How Does A "Normal" Person Eat? - It’s Never Too Late Coaching

How Does A “Normal” Person Eat?

Have you ever wondered how a “normal” person is supposed to eat?  Or  worried about why you can’t seem to eat like a “normal” person?

Well, if eating like a “normal” person means eating according to the Standard American Diet (SAD) recommendations as a trusted source, I can tell you this, that normal person eats like crap!

Ooops, so very sorry for my blunt and indelicate response.  But just look at the acronym, SAD.  And that’s no coincidence that it evokes a frownie face emoji!

It’s so incredibly sad when you eat according to out-dated, scientifically inaccurate guidelines.  It becomes just a matter of time until you’re chugging along on the weight gain train with no stop in sight.  Once you’ve boarded, it’s just a matter of time for that harsh inner critic to begin a litany of insults, many directed at your inability to eat like a “normal” person.

But what if those SAD “rules” are all wrong!  What if they’ve failed to evolve with 21st century metabolic science?

How many times have you asked yourself, “Why can’t I eat like a normal person?”

Translation:  Why can’t I stop after one scoop of ice cream, or two cookies, or one slice of cake?

Translation:  Why do I have to eat the whole order of large french fries?  Or the whole bag of Doritos, popcorn or potato chips once I dig in?  Why can’t I just stop at a few or a handful or before I’ve devoured it all?

Does this basic question presume that a normal person is endowed with a level of will-power and self control that you’re missing?

Well, my friend, let’s take a minute.

Now, ask yourself, how many times you’ve lamented that you can’t stop after one serving of broccoli?   After eating one filet minion, one chicken breast, or one sweet potato.  Like never?

There’s a BIG, FAT REASON WHY!  And you need to know all about it so weight loss doesn’t ever need to be such a nightmare.

Eating highly processed foods creates a vicious cycle of food cravings and unrelenting hunger.

Highly processed foods, foods made of sugar and flour, damage your hunger signals and your body’s ability to derive energy from the food you eat.

You know you’ve consumed calories.  Lots of them!  But they are unable to provide the nourishment that your cells need or provide the correct hormone signaling your body needs to function optimally.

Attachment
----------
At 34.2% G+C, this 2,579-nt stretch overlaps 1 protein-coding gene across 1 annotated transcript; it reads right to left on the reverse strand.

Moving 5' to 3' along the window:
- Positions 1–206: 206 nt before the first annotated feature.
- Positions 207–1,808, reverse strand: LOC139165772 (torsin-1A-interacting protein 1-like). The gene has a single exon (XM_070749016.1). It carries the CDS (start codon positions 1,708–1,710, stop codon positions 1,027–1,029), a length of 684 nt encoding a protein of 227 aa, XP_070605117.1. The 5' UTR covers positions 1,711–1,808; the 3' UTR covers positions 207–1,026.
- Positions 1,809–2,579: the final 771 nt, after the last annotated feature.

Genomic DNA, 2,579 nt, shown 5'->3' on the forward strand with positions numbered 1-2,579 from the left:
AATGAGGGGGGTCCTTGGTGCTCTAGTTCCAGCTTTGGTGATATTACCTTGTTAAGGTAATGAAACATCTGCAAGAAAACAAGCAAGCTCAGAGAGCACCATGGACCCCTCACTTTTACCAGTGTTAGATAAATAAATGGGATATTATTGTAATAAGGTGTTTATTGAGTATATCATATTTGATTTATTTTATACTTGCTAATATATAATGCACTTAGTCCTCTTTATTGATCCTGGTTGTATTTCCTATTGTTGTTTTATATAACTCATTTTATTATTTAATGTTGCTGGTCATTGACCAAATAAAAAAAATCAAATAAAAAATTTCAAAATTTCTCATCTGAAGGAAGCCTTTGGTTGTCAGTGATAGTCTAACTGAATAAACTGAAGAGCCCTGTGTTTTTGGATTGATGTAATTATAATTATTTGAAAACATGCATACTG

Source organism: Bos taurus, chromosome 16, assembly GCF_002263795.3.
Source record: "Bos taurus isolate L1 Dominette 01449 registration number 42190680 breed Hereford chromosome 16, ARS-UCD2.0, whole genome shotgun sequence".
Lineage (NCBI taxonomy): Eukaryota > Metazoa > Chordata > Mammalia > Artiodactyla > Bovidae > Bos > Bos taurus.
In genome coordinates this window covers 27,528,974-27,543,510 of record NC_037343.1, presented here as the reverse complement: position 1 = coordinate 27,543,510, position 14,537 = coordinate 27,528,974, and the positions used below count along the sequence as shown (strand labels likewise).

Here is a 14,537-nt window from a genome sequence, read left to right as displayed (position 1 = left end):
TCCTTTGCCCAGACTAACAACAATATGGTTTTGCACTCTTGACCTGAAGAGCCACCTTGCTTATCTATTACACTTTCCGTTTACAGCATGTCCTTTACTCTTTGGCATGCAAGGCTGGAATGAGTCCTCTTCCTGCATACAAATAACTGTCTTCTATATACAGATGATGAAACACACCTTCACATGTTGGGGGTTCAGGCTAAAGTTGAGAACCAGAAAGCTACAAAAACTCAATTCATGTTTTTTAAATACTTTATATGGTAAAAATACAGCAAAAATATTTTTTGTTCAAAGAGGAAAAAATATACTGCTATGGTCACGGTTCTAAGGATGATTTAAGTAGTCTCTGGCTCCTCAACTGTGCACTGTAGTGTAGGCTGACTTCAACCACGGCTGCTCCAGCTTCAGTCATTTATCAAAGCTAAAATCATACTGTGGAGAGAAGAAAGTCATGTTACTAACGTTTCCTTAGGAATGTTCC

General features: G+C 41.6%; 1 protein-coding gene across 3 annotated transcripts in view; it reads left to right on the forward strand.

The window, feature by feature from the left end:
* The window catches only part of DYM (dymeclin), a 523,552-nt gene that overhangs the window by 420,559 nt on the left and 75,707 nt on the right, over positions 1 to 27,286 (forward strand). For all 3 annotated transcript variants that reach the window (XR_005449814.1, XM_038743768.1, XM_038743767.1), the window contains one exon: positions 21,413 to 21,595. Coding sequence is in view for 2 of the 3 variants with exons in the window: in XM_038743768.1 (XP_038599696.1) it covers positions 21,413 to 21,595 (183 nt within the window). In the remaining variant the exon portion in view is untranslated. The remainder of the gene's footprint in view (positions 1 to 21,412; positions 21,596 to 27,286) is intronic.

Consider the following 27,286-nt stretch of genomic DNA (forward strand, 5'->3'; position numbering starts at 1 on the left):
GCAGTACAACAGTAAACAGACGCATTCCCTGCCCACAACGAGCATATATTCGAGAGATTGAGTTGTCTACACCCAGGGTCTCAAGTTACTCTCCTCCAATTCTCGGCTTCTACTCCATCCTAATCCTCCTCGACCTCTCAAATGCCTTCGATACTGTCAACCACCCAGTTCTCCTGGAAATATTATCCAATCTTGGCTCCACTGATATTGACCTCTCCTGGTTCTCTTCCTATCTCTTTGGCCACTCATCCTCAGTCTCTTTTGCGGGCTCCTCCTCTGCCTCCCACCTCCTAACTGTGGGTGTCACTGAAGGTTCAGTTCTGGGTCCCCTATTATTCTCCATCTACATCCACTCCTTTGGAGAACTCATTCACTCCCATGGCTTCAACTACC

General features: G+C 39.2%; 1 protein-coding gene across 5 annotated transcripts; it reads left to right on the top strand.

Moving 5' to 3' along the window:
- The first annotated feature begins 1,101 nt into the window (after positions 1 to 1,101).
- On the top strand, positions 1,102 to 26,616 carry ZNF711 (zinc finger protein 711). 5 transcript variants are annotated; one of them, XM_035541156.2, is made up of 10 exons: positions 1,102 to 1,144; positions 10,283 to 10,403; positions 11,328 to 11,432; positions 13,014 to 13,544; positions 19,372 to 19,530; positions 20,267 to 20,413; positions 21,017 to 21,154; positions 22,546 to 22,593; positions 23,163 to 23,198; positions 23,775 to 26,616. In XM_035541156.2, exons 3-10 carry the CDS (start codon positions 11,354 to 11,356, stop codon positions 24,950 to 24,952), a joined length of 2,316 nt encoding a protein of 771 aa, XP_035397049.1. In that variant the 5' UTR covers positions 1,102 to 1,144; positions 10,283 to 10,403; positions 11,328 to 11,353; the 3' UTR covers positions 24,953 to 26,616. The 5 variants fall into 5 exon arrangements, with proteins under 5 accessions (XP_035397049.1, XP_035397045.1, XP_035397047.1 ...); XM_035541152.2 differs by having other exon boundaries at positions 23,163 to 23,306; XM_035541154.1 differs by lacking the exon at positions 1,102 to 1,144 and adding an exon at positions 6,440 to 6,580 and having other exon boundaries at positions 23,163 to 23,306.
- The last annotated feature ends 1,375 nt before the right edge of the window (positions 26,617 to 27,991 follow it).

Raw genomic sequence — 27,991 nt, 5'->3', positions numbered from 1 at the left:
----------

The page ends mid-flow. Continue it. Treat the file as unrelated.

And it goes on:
When you have become insulin resistant and your hunger hormones are out of wack, your body can not register satiety as it was designed.

Eat whole foods.  No need to study packaging labels.  They don’t have them!

Is there such a thing as “normal” eating anyway?

How many times have you said or heard a friend say, “I am so sick and tired of yo-yo dieting.  I gain and lose like it’s my job. I starve myself. Then I overeat. I just wish I could learn to eat normally. But I don’t even know what normal eating is!   What does it even mean?”

Many people consider it “normal” behavior to anxiously monitor their weight every day, to worry about their amount of exercise.  They obsess about every morsel they ingest.  Contemplating whether or not to eat dessert can throw them into a tailspin.

But is a lifetime of guilt and worry about food and weight really normal?  Is this how you want to live your life?

Even the so-called “experts,” dieticians, nutritionists, and doctors, espouse ideas that fly in the face of sound scientific research.

What’s striking is that our society, particularly mainstream media, too often promotes habits that conflict with healthy scientific principles.

Restricting your diet is encouraged and applauded.  Exercise more is the solution.  That old calories in/calories out model was debunked years ago!

Eating “intuitively” is the holy grail.  But what does that even mean when your hunger and satiety signals have been hijacked?

You’ve been encouraged to study nutritional labels, count calories or points because this means you’re doing everything right and, therefore, being “good.”

Manipulating yourself into eating less by using smaller plates or other “tricks”are advised as useful strategies to eat less.

Scrupulously following diet food plans because you’re too unreliable to choose your own meals is recommended.  You go all in because you want mental relief,.  You want to put the confusion to rest and just follow a tried and true plan.

But there is no tried and true plan.  You and your metabolism are unique.  You are a study of one.

Let’s look at some examples of what is NOT normal eating:

  1. Complaining that you were “good” all day, but then ruined it because you ate dessert after dinner.
  2. Fearing that you ruined your diet because you forgot to count certain calories or points.
  3. Overeating or over-drinking, feeling guilty, and then starving yourself the next day to make up for the “over-indulgence.”
  4. Avoiding going out with friends because you ate too much or didn’t exercise that day and feel “too fat.”
  5. Binging on a pint of ice cream, cringing with disgust and making yourself throw up to purge yourself of the offending calories.
  6. Feeling inadequate, unhappy with yourself because of what you did or didn’t eat or drink which then tanks your mood and self-esteem.